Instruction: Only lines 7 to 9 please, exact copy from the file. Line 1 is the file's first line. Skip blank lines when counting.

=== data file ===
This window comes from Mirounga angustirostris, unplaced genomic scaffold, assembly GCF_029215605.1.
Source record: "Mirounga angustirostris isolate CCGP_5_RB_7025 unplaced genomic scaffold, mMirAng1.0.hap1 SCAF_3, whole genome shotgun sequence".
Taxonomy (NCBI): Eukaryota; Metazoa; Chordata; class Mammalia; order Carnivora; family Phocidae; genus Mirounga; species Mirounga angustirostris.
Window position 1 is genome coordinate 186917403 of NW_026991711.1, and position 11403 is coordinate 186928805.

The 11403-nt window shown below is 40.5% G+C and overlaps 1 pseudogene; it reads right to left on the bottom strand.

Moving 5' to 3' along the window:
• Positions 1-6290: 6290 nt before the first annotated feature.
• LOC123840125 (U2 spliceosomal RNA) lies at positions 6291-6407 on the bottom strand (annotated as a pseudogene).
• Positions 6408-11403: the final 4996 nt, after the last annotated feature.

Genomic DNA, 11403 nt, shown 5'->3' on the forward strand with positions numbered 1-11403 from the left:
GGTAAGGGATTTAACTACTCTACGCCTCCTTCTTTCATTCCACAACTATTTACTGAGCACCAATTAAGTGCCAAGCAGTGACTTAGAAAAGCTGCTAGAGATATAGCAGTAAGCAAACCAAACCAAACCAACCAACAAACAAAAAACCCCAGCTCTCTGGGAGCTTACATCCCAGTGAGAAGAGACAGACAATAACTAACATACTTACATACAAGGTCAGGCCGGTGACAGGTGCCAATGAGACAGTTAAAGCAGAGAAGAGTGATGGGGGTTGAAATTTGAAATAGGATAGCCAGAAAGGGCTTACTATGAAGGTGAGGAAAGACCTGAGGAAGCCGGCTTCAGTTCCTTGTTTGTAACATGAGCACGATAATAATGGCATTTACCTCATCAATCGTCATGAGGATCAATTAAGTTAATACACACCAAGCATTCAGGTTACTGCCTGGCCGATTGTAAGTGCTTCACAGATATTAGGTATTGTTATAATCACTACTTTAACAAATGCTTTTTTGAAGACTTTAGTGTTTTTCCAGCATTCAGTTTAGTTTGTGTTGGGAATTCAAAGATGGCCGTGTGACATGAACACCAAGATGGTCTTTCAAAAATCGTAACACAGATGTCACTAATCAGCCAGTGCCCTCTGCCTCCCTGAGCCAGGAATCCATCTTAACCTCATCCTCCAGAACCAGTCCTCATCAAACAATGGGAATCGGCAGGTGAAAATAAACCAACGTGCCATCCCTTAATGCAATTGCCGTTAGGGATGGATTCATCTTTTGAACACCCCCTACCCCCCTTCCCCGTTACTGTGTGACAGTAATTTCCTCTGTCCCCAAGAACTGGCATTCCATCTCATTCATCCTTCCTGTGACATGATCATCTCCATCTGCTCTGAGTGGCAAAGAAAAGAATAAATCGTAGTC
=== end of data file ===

• Positions 1-6290: 6290 nt before the first annotated feature.
• LOC123840125 (U2 spliceosomal RNA) lies at positions 6291-6407 on the bottom strand (annotated as a pseudogene).
• Positions 6408-11403: the final 4996 nt, after the last annotated feature.